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      Reflux & posseting

      Aptamil C-Section mom and baby closeup

      Reflux & posseting

      Reflux occurs when your baby’s feed comes back up from his stomach into his throat and mouth. 


      What causes reflux? 

      As adults we are able to control this as we have a muscle called the sphincter muscle which traps food in our stomachs and prevents it from coming back up. The reason some babies bring back up their feed is because this muscle is not fully developed and so have no way of keeping down their feed. During the first year of life this sphincter muscle will gradually develop so the degree of reflux will decrease as your baby grows.  Roughly half of young babies experience reflux but by 10 months this number drops to one in twenty babies.

      A little regurgitation is expected in babies, however if your baby is bringing up a lot of their feed quite frequently this may indicate reflux.


      If you notice that your baby is bringing back up a little of his feed, don’t worry. This is known as posseting and is quite common in young babies. A little regurgitation is expected in babies, however, if your baby is bringing back up a lot of his feed quite frequently this may indicate that your baby has reflux.

      It is a good idea to speak to your healthcare professional if your baby shows the following symptoms:

      • The reflux regularly occurs, more than 5 times a day
      • Your baby is very distressed and often vomits and coughs after feeding
      • They do not show a steady weight gain

      Specialised products are available whether breastfeeding, combination feeding or bottlefeeding to help make it easier for babies to keep down feeds. Talk to your healthcare professional for advice.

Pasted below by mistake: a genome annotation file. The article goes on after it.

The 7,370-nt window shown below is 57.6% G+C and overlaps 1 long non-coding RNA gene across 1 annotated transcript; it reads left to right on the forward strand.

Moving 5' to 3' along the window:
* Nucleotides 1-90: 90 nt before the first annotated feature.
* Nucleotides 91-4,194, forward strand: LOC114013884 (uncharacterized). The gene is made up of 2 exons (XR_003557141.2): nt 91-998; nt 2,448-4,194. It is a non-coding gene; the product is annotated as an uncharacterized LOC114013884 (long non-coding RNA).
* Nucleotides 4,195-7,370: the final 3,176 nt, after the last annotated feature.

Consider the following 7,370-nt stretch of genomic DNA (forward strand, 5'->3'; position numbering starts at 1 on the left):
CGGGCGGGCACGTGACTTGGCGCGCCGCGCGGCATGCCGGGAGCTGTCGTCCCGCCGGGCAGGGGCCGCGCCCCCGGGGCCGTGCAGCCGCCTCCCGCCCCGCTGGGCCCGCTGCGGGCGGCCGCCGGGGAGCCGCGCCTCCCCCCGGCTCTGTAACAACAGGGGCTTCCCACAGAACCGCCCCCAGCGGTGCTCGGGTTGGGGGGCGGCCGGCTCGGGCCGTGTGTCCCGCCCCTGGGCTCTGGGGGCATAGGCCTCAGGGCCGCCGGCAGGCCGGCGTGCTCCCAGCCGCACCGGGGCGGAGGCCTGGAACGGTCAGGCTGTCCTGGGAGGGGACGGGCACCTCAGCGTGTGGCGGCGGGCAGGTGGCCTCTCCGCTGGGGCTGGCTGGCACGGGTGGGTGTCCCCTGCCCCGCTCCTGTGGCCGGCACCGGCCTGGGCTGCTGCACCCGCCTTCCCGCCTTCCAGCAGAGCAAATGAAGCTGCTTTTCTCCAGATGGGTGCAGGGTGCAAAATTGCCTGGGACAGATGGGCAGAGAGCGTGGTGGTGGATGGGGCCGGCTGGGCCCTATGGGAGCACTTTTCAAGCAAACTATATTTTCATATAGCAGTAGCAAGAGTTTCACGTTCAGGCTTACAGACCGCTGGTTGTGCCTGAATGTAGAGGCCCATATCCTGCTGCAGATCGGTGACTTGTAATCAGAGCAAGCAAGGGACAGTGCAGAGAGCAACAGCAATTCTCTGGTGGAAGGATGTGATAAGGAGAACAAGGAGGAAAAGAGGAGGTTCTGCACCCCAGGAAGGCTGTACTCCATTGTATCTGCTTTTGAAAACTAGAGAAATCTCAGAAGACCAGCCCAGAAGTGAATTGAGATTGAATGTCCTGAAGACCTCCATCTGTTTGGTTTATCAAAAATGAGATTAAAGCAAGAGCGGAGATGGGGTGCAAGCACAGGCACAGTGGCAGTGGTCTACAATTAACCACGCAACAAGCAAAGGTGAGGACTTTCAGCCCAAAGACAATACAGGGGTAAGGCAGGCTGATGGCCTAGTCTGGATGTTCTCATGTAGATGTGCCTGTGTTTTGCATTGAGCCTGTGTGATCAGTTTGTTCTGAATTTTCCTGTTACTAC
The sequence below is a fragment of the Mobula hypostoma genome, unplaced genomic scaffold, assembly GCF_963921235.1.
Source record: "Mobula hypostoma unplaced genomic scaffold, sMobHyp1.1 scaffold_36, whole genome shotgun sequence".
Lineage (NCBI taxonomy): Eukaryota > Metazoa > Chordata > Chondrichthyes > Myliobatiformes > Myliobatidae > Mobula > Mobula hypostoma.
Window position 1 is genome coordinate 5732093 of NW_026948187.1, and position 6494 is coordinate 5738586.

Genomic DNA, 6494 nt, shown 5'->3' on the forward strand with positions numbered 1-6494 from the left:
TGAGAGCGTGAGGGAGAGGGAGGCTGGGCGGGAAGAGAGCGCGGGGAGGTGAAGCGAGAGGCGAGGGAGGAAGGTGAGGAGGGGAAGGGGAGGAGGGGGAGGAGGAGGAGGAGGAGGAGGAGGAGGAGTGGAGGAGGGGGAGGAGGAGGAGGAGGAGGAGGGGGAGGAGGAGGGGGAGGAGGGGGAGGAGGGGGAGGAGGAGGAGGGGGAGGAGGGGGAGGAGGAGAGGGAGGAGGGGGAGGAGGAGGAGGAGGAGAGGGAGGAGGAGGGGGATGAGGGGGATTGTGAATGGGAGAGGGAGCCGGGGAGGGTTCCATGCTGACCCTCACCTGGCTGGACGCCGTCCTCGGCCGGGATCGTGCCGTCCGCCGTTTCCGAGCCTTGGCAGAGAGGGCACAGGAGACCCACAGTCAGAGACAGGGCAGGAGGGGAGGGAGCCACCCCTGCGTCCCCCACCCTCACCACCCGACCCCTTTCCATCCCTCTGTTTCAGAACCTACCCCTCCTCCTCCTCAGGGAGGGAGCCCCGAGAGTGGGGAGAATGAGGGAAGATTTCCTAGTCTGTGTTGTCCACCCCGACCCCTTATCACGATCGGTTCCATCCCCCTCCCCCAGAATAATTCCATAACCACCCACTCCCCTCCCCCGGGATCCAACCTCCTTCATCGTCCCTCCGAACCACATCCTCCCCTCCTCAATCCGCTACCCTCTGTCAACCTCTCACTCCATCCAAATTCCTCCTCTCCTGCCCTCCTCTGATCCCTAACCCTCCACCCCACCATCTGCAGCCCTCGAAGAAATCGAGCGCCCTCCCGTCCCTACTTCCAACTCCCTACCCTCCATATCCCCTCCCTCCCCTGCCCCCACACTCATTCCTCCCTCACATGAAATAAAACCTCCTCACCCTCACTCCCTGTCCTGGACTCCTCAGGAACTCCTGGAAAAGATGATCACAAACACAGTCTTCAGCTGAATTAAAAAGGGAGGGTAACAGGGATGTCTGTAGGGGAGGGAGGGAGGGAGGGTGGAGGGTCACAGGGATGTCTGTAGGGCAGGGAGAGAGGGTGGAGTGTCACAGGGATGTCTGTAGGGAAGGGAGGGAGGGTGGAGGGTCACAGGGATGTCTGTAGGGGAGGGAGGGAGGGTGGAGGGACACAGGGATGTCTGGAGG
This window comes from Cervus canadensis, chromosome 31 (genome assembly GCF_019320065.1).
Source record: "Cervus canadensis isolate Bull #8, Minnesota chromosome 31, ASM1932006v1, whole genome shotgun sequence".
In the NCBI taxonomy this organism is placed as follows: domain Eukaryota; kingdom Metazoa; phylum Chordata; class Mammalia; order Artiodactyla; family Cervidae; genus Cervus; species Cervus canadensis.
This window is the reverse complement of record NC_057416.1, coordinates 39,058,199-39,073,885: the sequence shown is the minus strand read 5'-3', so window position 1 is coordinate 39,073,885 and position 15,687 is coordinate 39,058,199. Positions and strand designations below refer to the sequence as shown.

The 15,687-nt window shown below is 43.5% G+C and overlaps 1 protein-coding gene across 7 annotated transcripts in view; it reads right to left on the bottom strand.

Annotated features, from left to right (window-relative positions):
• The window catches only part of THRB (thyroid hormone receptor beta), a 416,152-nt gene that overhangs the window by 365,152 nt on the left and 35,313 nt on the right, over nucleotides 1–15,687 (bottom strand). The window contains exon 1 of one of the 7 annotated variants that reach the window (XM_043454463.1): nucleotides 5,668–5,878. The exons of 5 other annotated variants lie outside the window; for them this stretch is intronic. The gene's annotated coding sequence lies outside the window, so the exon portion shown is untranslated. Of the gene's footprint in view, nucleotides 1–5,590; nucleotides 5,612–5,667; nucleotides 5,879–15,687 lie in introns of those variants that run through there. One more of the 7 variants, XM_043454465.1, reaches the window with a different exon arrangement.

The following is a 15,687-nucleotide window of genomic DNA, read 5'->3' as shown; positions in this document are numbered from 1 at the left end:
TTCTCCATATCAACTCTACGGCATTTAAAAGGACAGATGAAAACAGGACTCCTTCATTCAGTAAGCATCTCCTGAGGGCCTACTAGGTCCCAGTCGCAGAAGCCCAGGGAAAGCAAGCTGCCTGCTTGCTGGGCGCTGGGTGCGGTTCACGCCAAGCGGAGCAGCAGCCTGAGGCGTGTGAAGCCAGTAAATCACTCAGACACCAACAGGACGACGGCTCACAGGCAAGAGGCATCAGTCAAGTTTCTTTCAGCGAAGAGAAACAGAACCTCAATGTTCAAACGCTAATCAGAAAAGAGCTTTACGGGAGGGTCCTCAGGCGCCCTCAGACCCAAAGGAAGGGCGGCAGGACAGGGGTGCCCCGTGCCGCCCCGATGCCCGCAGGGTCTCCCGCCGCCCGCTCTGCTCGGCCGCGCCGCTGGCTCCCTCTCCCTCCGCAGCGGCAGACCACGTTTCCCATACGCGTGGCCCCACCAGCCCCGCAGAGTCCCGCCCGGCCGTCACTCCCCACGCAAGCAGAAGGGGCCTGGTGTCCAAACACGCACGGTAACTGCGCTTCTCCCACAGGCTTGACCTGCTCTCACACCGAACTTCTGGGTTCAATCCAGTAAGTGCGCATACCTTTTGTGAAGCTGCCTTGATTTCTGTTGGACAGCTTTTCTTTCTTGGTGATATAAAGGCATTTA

Contact our team of expert feeding advisors if you think your baby has reflux and would like some more advice. 




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      Important notice

      Breastfeeding is best for babies and provides many benefits. It is important that, in preparation for and during breastfeeding, you eat a varied, balanced diet. Combined breast and bottle feeding in the first weeks of life may reduce the supply of your own breastmilk, and reversing the decision not to breastfeed is difficult. The social and financial implications of using an infant formula should be considered. Improper use of an infant formula or inappropriate foods or feeding methods may present a health hazard. If you use an infant formula, you should follow manufacturer’s instructions for use carefully – failure to follow the instructions may make your baby ill. Always consult your doctor, midwife or health visitor for advice about feeding your baby.

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